Cardiac enzymes ― also known as cardiac biomarkers ― include myoglobin, troponin and creatine kinase. Historically, lactate dehydrogenase, or LDH, was also used but is non-specific. Cardiac enzymes are released into the circulation when myocardial necrosis occurs, as seen in myocardial infarction.
Myoglobin is released into circulation with any damage to muscle tissue, including myocardial necrosis. Because skeletal muscle contains myoglobin, this measurement is quite nonspecific for MIs. The benefit in myoglobin is that a detectable increase is seen only 30 minutes after injury occurs, unlike in troponin and creatine kinase, which can take between 3 and 4 hours.
The enzymes troponin I and troponin T are normal proteins that are important in the contractile apparatus of the cardiac myocyte. The proteins are released into the circulation between 3 and 4 hours after myocardial infarction and remain detectable for 10 days following. This long half-life allows for the late diagnosis of MI but makes it difficult to detect re-infarction, as can occur in acute stent thrombosis after percutaneous coronary intervention, or PCI. There are a number causes for troponin elevation not related to myocardial infarction; however, troponin elevation is much more sensitive than myoglobin and even creatine kinase.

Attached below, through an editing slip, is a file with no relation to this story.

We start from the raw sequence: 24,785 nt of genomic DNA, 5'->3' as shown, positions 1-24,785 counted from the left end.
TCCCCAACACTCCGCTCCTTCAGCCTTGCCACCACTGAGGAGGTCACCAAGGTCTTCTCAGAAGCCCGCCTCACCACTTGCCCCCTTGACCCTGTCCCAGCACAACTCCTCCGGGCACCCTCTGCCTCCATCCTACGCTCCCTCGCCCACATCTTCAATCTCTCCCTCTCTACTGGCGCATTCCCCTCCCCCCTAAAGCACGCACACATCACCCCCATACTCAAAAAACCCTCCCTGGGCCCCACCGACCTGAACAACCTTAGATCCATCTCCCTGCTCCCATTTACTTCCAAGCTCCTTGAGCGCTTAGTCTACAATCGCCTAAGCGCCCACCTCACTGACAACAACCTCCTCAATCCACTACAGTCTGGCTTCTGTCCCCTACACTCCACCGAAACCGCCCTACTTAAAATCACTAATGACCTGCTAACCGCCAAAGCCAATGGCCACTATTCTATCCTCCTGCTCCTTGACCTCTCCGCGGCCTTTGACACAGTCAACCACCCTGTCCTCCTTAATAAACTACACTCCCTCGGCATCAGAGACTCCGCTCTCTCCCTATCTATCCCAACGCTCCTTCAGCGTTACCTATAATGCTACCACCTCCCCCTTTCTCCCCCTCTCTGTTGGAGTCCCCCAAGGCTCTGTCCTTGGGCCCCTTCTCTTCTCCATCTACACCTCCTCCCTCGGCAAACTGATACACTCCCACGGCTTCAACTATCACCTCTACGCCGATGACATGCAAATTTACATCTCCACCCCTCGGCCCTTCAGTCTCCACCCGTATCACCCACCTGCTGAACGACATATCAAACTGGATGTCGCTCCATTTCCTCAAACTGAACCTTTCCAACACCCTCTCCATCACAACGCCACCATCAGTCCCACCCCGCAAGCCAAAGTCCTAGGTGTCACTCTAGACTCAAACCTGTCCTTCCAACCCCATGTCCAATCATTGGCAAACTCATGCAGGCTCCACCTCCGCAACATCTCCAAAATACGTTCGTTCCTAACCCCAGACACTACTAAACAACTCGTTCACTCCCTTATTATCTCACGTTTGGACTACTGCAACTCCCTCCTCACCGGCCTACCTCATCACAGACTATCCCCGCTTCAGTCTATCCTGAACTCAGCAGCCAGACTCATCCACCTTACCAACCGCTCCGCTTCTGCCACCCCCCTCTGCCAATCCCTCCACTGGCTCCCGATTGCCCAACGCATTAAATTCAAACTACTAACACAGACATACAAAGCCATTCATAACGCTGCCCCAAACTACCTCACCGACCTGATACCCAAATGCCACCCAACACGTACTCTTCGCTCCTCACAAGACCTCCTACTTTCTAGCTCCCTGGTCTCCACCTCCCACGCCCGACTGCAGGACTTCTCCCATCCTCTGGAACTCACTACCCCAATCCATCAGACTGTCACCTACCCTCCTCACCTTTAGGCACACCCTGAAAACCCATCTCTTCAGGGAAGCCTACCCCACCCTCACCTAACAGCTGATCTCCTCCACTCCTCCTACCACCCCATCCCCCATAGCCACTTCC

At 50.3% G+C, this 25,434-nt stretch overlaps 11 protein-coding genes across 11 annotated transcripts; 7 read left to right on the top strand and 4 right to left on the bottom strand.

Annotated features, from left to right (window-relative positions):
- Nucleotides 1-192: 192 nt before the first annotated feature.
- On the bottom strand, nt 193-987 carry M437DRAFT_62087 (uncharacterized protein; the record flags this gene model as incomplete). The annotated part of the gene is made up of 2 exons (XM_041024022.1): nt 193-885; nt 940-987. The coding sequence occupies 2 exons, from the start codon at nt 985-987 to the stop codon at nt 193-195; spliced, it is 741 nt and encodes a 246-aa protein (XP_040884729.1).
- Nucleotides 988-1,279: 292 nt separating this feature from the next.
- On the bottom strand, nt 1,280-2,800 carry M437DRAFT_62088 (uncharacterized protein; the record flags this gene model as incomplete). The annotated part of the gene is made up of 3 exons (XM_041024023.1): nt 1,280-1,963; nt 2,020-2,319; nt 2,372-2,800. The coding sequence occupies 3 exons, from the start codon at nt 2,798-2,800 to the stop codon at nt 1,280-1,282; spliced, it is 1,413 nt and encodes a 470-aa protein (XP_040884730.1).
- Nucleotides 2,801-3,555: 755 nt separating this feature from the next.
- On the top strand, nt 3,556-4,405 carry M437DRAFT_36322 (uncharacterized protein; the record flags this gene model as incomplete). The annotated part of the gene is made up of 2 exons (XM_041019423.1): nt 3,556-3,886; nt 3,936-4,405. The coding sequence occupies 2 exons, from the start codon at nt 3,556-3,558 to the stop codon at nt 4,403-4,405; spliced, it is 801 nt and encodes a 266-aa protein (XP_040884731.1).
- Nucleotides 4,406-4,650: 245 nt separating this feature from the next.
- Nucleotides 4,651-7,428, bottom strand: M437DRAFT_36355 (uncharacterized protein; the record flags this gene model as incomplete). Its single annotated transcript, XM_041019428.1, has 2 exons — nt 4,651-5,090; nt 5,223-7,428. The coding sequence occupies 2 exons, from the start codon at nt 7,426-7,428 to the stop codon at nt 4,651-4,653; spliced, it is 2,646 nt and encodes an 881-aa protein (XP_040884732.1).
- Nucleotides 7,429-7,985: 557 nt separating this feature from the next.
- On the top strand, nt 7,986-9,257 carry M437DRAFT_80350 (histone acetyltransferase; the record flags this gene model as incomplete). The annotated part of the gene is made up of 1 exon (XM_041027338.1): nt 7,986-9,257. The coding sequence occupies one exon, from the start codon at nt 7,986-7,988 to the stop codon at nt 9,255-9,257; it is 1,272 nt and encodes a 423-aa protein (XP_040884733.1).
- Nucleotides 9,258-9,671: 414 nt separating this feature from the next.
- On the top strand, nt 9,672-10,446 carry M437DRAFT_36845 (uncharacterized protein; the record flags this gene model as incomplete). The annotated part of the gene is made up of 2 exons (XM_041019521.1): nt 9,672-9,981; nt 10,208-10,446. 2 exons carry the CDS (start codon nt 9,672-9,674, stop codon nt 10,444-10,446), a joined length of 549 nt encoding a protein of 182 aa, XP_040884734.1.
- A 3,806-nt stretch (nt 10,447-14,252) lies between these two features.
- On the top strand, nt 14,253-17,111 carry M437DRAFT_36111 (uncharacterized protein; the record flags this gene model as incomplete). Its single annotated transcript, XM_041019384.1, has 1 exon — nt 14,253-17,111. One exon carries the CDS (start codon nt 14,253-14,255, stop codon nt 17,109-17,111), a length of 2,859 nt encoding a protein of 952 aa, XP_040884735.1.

Creatine kinase (CK)
Creatine kinase ― also known as creatine phosphokinase, or CPK ― is a muscle enzyme that exists as isoenzymes. The MB type is specific to myocardial cells, whereas MM and BB are specific to skeletal muscle and brain tissue, respectively. The CK level increases approximately 3 to 4 hours after MI and remains elevated for 3 to 4 days. This makes it useful for detecting re-infarction in the window of 4 to 10 days after the initial insult; troponin remains elevated for 10 days, making it less useful for this purpose.
1. Braunwald’s Heart Disease: A Textbook of Cardiovascular Medicine
2. Hurst’s the Heart, 13th Edition